Book review: ‘The Novel, Who Needs It?’ by Joseph Epstein

For the eminent literary critic, there are few accomplishments more meaningful than producing a full-fledged theory of the novel. These are works that aspire to tell us how we read and why, to explain what literature offers and how it does it. Such projects tend toward the magisterial even when they are brief, and their authors — Georg Lukacs, Mikhail Bakhtin and others — lend their names to whole subfields of academic inquiry and argument.

There is, however, no reason that the theory of the novel should be a strictly academic affair. Almost all of us read novels, after all, and it’s worth thinking about what we’re up to when we do. Joseph Epstein, longtime former editor of the American Scholar magazine and longer-time literary culture gadfly, has attempted just that in his slim but ambitious new book, “The Novel, Who Needs It?”: It is, or at least initially seems to be, a theory of the novel for the rest of us. In that regard, it is an admirable effort. Unfortunately, it is not one that Epstein himself seems prepared to put into practice.

“Reading superior novels,” Epstein writes, “arouses the mind in a way that nothing else quite does.” Echoing some other prominent theorists on the subject, he seems to hold that this is an effect of the novel’s polyphonic qualities, its ability to let various voices jangle against one another. “More than any other literary form, the novel is best able to accommodate the messiness of detail that life presents,” he argues. “The novel, for those who love it, is the literary form of forms.”

Above all else, for Epstein this means that novels are good at getting us to experience other minds, mostly through our encounters with their characters: “What the novel does better than any other form is allow its readers to investigate the inner, or secret, life of its characters.” This capacity makes them powerful tools for human improvement, he says, expanding “one’s appetite for the richness of human experience.” It is the novel, he concludes, that guarantees our access to a “more complex view of life, its mystery, its meaning, its point.”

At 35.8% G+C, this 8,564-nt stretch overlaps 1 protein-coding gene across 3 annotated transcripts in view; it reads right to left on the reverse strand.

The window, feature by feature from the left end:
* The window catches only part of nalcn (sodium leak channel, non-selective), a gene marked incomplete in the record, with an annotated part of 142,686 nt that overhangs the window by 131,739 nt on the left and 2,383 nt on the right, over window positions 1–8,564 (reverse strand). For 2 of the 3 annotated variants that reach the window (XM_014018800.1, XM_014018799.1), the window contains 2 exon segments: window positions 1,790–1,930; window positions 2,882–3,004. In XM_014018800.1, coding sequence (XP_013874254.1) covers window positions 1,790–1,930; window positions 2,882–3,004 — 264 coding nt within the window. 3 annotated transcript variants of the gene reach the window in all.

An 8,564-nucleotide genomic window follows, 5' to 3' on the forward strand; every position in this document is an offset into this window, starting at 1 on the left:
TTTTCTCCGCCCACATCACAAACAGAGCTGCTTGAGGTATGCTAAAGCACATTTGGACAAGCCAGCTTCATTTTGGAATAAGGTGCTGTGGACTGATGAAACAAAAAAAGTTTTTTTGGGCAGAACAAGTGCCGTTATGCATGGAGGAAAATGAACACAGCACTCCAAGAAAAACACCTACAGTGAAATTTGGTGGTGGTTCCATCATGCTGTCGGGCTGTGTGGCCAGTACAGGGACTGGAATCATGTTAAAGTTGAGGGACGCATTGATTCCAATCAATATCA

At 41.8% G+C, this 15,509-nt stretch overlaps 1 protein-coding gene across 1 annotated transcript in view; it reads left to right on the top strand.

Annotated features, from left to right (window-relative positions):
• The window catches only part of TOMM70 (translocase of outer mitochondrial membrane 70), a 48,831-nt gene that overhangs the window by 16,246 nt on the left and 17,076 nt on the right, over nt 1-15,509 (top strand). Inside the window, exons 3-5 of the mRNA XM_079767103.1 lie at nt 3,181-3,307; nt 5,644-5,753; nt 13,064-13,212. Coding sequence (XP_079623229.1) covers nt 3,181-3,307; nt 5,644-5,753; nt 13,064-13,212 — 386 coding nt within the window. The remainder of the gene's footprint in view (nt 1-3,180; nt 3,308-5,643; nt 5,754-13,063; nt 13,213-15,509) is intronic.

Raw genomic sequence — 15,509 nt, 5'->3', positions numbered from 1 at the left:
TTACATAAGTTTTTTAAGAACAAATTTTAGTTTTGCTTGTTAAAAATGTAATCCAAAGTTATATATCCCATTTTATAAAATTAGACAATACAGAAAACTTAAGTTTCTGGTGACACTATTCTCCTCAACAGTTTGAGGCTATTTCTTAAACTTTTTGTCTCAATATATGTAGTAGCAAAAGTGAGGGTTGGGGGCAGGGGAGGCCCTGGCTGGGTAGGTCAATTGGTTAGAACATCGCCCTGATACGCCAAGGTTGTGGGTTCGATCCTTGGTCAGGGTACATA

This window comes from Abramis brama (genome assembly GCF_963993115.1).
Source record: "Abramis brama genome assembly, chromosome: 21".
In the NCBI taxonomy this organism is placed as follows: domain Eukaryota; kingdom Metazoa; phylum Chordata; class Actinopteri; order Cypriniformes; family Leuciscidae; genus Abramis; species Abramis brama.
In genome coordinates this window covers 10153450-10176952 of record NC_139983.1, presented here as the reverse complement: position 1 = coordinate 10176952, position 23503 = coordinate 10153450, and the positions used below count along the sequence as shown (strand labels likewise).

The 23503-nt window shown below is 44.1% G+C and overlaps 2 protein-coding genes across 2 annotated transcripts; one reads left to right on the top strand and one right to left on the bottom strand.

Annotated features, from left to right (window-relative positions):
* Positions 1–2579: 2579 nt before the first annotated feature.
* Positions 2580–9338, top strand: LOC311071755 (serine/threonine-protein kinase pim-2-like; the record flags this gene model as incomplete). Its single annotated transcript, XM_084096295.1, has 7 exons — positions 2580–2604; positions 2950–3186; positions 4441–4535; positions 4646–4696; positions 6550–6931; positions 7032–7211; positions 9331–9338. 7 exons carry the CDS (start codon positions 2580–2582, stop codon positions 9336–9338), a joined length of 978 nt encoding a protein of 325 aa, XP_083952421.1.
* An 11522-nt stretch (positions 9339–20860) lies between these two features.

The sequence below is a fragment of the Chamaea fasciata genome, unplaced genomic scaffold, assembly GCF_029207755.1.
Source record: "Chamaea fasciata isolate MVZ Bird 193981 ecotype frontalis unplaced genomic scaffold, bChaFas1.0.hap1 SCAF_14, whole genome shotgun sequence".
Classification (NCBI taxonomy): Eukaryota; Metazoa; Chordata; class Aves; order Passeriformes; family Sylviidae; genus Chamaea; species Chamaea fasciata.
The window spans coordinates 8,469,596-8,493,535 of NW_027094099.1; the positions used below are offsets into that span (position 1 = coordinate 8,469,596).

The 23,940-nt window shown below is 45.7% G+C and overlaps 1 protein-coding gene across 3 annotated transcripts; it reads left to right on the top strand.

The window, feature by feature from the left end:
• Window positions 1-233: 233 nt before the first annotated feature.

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Having established all of this, another critic might set out to show how these ideas function in various novels. Epstein, by contrast, is mostly interested in what doesn’t work. “The novel of ideas,” for example, “in so far as it features ideas over actions, is perhaps itself a bad idea.” Likewise, novelists who are too preoccupied with their own style (Vladimir Nabokov and John Updike, mostly) tend to leave him cold. As the book goes on, he increasingly turns away from discussions of particular writers and formal issues to instead grumble about the state of culture more generally. While Epstein can be lively when engaging with the thought of E.M. Forster or the scholarship of Ian Watt, his opinions here take on a familiar, reactionary bent, as if they had been extruded onto the page from a cake piping bag loaded with emulsified New York Times op-eds: Political correctness is ruining publishing, graphic novels are ruining our appreciation for complexity, the internet is ruining our attention spans.

Despite his distaste for our supposedly P.C. era, Epstein’s sternest complaint is itself quite censorial: Novels are too sexy now. It is this, he argues, that has limited the lasting appeal of the “novelists of my lifetime” and ensured that, of them, only Isaac Bashevis Singer, who died 32 years ago, is likely to achieve literary immortality. By way of demonstration, he insists that other recent writers would have ruined the classics with their “adolescent emphasis on sex.” “If John Updike had written George Eliot’s ‘Middlemarch,’ Edward Casaubon might well have suffered ejaculatio praecox,” he frets. “If Alan Hollinghurst, the gay English novelist, had been the author of Willa Cather’s ‘Death Comes for the Archbishop,’ one of the two priests in that novel would likely have put homosexual moves on the other.” Horrors!